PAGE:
An SNSPD detector system usually includes: (1) the detector itself, (2) a system for the optical coupling to the detector (based on optical fibers of free-space optics), (3) a system for electrical read-out of the photoresponse of the detector, and (4) a refrigerator. The system detection efficiency can be thought of as the product of the detector detection efficiency (1D, the probability that a photon incident on the detector active area produces a response pulse) and the optical coupling efficiency (1C, the probability that a photon at the input of the optical coupling system is delivered to the detector). The system dark counts are due to the intrinsic dark counts of the detector and the detection of background photons. Since superconducting nanowires are sensitive to a wide range of wavelengths, from the visible to the mid-infrared, the background photon count rate (BCR) is mostly due to the room-temperature blackbody radiation, which has a spectrum spanning mid- and near-infrared wavelengths. Depending on the sensitivity of SNSPDs to longer wavelengths and on the optical coupling system, BCR can, like in this paper, dominate the system dark count rate.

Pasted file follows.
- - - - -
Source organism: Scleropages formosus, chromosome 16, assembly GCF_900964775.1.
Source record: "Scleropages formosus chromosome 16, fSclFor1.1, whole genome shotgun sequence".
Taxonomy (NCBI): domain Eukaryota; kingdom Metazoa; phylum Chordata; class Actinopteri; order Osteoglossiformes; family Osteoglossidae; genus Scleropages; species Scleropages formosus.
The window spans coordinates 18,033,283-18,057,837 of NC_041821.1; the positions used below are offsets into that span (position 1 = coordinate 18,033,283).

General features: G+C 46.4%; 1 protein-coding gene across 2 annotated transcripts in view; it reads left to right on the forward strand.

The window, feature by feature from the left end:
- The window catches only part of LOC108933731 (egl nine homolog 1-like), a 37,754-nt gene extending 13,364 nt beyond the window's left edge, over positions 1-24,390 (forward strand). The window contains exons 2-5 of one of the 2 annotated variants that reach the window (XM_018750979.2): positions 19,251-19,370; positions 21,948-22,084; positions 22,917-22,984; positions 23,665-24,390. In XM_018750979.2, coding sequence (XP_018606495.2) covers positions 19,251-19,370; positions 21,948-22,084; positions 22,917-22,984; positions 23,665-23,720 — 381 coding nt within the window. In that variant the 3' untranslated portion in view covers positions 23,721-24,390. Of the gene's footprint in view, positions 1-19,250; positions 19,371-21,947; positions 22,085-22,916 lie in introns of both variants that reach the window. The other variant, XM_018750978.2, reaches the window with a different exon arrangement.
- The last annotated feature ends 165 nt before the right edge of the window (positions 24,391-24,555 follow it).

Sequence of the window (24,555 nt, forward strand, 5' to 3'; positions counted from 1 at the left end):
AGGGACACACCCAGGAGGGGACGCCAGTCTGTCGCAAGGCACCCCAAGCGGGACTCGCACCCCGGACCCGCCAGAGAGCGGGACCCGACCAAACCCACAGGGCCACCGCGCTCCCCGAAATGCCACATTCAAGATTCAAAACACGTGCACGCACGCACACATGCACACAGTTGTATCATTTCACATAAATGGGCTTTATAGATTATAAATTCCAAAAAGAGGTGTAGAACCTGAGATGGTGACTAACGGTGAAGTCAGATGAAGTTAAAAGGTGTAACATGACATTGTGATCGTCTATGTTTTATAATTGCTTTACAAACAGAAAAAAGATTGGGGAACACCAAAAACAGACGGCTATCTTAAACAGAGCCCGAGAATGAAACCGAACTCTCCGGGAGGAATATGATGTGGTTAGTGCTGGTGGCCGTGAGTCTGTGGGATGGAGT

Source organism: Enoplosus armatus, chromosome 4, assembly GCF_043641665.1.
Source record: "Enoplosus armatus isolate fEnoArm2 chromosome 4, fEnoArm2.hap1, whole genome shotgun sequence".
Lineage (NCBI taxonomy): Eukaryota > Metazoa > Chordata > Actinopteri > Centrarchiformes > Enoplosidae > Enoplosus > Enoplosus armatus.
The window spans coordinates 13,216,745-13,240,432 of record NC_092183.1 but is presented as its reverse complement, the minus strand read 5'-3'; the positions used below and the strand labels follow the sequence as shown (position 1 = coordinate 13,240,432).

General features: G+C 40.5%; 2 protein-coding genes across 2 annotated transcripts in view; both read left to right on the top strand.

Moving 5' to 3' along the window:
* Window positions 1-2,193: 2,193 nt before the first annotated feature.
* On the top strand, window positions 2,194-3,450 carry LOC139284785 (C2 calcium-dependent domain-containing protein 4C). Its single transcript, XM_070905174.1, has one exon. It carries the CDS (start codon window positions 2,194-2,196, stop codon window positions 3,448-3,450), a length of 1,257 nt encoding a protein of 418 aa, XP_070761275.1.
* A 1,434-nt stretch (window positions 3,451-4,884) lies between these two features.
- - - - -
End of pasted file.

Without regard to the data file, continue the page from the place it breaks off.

The BCR reduction strategy that has been adopted so far in the SNSPD community is to spectrally filter the broadband black-body photons at cold temperatures. However, adding a cold filter to the detector system has a number of limitations: (1) the filter reduces 1C and a trade-off exists between filter off-band rejection and in-band transmission, (2) the transmission window of the filter shifts with temperature, making the design of the filter around the application wavelength challenging, and (3) the spectral filtering may decrease the timing performance of the system, broadening the optical pulses in the time domain. The interesting result reported in this paper is that BCR was reduced by three orders of magnitude while 1C decreased by ~ 4 dB. Although Dr. Shibata’s team reduced the system detection efficiency, they significantly increased the system sensitivity, which is the highest sensitivity reported to date for a fiber-coupled SNSPD system. The method described in this letter could be used to meet the high-sensitivity requirements of applications that can tolerate low system efficiencies.
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